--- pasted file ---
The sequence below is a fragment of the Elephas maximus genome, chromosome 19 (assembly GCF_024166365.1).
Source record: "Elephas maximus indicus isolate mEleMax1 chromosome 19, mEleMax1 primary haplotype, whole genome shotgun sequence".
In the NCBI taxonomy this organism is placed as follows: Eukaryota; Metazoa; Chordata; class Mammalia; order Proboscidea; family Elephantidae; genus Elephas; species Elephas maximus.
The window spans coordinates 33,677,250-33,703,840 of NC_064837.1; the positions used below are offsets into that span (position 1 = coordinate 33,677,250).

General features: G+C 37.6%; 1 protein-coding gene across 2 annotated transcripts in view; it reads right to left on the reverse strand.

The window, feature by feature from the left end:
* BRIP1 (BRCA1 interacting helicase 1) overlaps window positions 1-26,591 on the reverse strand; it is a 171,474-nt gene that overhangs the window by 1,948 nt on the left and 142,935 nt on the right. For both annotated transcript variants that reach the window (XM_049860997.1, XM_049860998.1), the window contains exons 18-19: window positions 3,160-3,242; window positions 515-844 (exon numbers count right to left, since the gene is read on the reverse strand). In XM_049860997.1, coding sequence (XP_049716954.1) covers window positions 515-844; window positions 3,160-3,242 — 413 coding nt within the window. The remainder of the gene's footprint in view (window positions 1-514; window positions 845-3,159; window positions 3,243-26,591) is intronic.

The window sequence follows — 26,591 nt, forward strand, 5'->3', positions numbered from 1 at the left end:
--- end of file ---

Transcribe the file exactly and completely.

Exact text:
The sequence below is a fragment of the Elephas maximus genome, chromosome 19 (assembly GCF_024166365.1).
Source record: "Elephas maximus indicus isolate mEleMax1 chromosome 19, mEleMax1 primary haplotype, whole genome shotgun sequence".
In the NCBI taxonomy this organism is placed as follows: Eukaryota; Metazoa; Chordata; class Mammalia; order Proboscidea; family Elephantidae; genus Elephas; species Elephas maximus.
The window spans coordinates 33,677,250-33,703,840 of NC_064837.1; the positions used below are offsets into that span (position 1 = coordinate 33,677,250).

General features: G+C 37.6%; 1 protein-coding gene across 2 annotated transcripts in view; it reads right to left on the reverse strand.

The window, feature by feature from the left end:
* BRIP1 (BRCA1 interacting helicase 1) overlaps window positions 1-26,591 on the reverse strand; it is a 171,474-nt gene that overhangs the window by 1,948 nt on the left and 142,935 nt on the right. For both annotated transcript variants that reach the window (XM_049860997.1, XM_049860998.1), the window contains exons 18-19: window positions 3,160-3,242; window positions 515-844 (exon numbers count right to left, since the gene is read on the reverse strand). In XM_049860997.1, coding sequence (XP_049716954.1) covers window positions 515-844; window positions 3,160-3,242 — 413 coding nt within the window. The remainder of the gene's footprint in view (window positions 1-514; window positions 845-3,159; window positions 3,243-26,591) is intronic.

The window sequence follows — 26,591 nt, forward strand, 5'->3', positions numbered from 1 at the left end: